Amid selldown, analysts maintain ‘overweight’ ratings on bank stocks

This article first appeared in The Edge Financial Daily, on February 17, 2020.
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KUALA LUMPUR: Local banking stocks are facing selling pressure after the announcement last week of lower-than-expected fourth-quarter (4Q) gross domestic product (GDP) growth.

Bank Negara Malaysia announced that 4Q GDP expanded by only 3.6%, the weakest growth rate since 2009. BNM governor Datuk Nor Shamsiah Mohd Yunus went on to say that there is “ample room” for another interest rate cut given the slower economic growth.

The central bank’s overnight policy rate (OPR) is already at its lowest point since March 2011, after 25 basis points’ (bps) reduction to 2.75% on Jan 22.

Fundsupermart research senior analyst Jerry Lee Chee Yeong said the banking sector is a cyclical sector and its outlook is usually correlated with the economic growth of a country.

“Hence, the slowing economic growth as well as the hint of another rate cut by BNM have affected investors’ sentiment on the local banking sector, which could explain the recent selldown of the banking shares,” he told The Edge Financial Daily.

Lee said the impact of further rate cuts on banks’ net interest margin (NIM) is likely to be minimal and short-lived, as some banks have prepared for it by reducing the rate and tenure of their fixed deposit accounts.

Lee also said that although the banking sector’s outlook might look dim at this juncture given the slowing economic growth and low-interest-rate environment, banks are expected to see a stronger loan growth from businesses.

He said the optimism is fuelled mainly by the expectation that the government will roll out more stimulus, including for infrastructure-related projects, to support economic growth.

The government is set to announce an economic stimulus package on Feb 27 to bolster the economy amid fierce headwinds.

AmBank Group chief economist and head of research Dr Anthony Dass said the outcome of the stimulus package will eventually depend on the severity of the Covid-19 outbreak’s impact on the domestic economy as well as external factors affecting the economy.

Dass said the pre-emptive OPR cut last month already provided a good measure of the buffer from the current challenges although there is room for further rate cuts.

He expects banks to face mild earnings impact for every 25bps cut in OPR. “Based on our simulation, for every 25bps rate cut, the banks’ earnings will be impacted by between 1% and 3%, while the impact on most banks’ NIM will be between 2bps and 4bps.

“The impact of any OPR change will be short-term (estimated three months to six months) as the repricing of deposits to lower rates will eventually catch up with the drop in lending rates,” he said.

Overall, he expects the OPR cut’s impact on banks to be “manageable” given that the banking industry’s impaired loan is on a low base.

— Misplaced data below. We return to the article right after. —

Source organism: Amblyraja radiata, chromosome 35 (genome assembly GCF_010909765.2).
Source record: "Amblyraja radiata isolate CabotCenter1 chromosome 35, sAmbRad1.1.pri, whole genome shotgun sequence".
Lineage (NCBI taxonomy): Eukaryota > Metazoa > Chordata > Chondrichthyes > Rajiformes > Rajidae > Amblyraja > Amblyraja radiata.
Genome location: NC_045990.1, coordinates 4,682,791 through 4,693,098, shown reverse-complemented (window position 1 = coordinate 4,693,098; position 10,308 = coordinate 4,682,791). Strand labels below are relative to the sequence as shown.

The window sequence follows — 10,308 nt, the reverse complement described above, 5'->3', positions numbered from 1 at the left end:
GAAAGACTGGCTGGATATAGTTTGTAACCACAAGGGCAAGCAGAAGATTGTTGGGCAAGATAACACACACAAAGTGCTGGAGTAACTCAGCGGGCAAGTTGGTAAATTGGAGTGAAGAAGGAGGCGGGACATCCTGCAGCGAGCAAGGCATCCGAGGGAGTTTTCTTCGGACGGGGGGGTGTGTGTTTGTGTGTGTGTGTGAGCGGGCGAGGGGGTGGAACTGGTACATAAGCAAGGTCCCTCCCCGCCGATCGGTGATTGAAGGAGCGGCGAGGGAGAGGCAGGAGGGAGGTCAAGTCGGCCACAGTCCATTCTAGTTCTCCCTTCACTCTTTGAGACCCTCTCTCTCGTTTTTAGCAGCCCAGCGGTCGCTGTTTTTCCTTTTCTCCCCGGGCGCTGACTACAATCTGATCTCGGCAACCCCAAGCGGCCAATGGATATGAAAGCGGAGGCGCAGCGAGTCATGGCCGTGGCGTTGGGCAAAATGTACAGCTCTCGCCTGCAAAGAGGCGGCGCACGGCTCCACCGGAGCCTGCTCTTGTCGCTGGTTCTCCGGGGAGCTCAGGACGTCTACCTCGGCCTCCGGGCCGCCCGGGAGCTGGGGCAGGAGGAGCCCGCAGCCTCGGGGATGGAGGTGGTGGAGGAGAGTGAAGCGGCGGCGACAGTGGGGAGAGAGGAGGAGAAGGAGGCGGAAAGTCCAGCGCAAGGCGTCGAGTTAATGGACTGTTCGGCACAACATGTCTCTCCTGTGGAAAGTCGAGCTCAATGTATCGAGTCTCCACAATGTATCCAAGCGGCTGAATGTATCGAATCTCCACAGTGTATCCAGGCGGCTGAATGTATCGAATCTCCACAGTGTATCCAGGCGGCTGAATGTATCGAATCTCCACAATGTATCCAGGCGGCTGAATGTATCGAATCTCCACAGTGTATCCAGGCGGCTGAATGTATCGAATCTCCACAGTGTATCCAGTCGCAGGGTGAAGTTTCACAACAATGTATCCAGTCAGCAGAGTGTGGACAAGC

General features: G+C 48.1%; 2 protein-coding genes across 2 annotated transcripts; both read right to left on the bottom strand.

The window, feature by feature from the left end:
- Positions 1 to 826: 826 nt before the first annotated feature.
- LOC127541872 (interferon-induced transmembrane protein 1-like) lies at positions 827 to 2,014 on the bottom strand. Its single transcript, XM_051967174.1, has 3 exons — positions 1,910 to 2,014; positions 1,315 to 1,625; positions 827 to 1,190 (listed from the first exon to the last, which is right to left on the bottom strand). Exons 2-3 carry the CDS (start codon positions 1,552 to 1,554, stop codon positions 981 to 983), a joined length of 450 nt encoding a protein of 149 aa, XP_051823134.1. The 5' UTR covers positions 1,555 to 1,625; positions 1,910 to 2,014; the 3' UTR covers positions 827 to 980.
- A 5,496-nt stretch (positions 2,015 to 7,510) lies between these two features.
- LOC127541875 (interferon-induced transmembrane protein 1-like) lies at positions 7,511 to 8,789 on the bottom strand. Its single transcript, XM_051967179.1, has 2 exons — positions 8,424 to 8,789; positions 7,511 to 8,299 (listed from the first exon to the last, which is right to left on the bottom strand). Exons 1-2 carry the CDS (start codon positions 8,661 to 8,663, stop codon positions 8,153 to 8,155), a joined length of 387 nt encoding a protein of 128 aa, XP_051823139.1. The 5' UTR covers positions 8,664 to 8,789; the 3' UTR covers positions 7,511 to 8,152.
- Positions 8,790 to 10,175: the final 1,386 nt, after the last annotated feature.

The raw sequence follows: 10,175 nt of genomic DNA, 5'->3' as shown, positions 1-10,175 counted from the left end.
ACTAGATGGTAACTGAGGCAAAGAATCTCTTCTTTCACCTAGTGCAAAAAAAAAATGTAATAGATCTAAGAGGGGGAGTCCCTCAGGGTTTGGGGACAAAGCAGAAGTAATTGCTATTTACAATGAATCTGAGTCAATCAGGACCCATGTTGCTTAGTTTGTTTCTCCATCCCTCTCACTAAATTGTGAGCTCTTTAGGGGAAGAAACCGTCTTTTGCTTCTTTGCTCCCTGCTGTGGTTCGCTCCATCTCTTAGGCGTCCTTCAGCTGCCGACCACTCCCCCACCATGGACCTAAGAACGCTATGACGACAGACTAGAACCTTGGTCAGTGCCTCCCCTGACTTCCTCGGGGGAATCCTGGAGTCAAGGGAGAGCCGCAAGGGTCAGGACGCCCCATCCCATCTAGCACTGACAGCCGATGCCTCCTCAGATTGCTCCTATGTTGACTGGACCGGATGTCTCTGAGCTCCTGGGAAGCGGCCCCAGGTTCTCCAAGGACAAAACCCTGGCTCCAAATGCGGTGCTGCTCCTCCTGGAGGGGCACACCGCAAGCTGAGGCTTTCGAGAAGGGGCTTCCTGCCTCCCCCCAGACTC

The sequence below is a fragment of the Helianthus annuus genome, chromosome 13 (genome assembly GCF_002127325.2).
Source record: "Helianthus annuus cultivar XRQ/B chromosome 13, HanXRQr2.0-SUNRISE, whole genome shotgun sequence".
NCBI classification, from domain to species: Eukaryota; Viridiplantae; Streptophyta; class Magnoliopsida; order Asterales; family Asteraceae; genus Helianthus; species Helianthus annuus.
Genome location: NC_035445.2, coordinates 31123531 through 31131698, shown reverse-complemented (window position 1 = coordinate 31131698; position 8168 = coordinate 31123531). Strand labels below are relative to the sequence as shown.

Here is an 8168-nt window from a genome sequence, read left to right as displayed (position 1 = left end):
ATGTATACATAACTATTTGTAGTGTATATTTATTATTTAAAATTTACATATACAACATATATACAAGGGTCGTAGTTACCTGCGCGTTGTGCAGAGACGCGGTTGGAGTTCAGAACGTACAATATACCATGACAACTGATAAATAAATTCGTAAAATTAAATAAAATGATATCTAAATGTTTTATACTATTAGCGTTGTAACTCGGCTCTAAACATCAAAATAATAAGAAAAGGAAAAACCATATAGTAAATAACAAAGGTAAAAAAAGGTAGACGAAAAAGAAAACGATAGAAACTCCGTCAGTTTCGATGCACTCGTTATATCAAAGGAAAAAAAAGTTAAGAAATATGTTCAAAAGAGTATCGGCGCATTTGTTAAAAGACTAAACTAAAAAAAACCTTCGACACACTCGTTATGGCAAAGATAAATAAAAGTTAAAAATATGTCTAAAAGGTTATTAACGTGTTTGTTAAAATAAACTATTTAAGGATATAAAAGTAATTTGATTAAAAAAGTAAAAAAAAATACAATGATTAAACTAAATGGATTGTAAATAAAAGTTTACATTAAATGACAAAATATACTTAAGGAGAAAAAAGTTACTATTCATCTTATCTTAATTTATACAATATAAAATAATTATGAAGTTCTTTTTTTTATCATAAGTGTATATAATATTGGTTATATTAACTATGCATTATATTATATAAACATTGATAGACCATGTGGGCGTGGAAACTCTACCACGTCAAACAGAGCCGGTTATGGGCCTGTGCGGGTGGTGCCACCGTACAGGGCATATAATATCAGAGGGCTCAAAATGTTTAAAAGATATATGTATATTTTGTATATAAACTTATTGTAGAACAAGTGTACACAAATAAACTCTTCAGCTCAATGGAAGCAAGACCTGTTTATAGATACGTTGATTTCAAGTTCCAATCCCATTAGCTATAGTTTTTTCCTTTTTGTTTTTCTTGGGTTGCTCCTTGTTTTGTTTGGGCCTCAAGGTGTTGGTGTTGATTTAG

“While the banking sector will continue to face uncertainties, margin pressure, modest loan growth and tame capital market activities, the sector is expected to remain well capitalised and should continue to display resilience in terms of asset quality. At the same time efforts to contain overhead costs will remain,” he added.

Areca Capital Sdn Bhd chief executive officer Danny Wong Teck Meng, noting the decline in the banks’ share prices, said the market has priced in another rate cut.

Wong said the lower-than-expected 4Q GDP has somewhat neutralised some positive views of the banking sector.

“Weaker earnings outlook and asset quality is the concern if GDP slows further this year,” he told The Edge Financial Daily.

Having said that, he still holds a positive view on selected banking counters, particularly those with strong underlying growth and high dividend yields.

All bank counters on Bursa Malaysia have fallen so far this year.

Hong Leong Bank Bhd led the loss, with its price down 12.83% to RM15.08 last Friday from RM17.3 on Dec 31, 2019. BIMB Holdings Bhd was down 10.45% to RM3.94, Public Bank Bhd 9.36% to RM17.62 and Alliance Bank Malaysia Bhd 9.13% to RM2.39.

Year-to-date (YTD), the Bursa Malaysia Finance Index has fallen 5.76% to 14,572.96 as at last Friday. This marks a new lowest point over four years for the index since Jan 17, 2017.

In comparison, the FBM KLCI index has shed 2.79% YTD to 1,544.46 last Friday from 1,588.76 on Dec 31, 2019. The benchmark index skidded to a nine-year low of 1,521.95 on Feb 3 after reporting 10 consecutive trading days of losses.

With the fall in banks’ share prices, their dividend yields are now more appealing, with some above the current fixed deposit rates. For example, Malayan Banking Bhd’s dividend yield is 6.73% based on its closing price last Friday and annualised dividend.

Other banks with dividend yield of above 5% include Alliance Bank (5.94%), AMMB Holdings Bhd (5.38%) and CIMB Group Holdings Bhd (5.34%).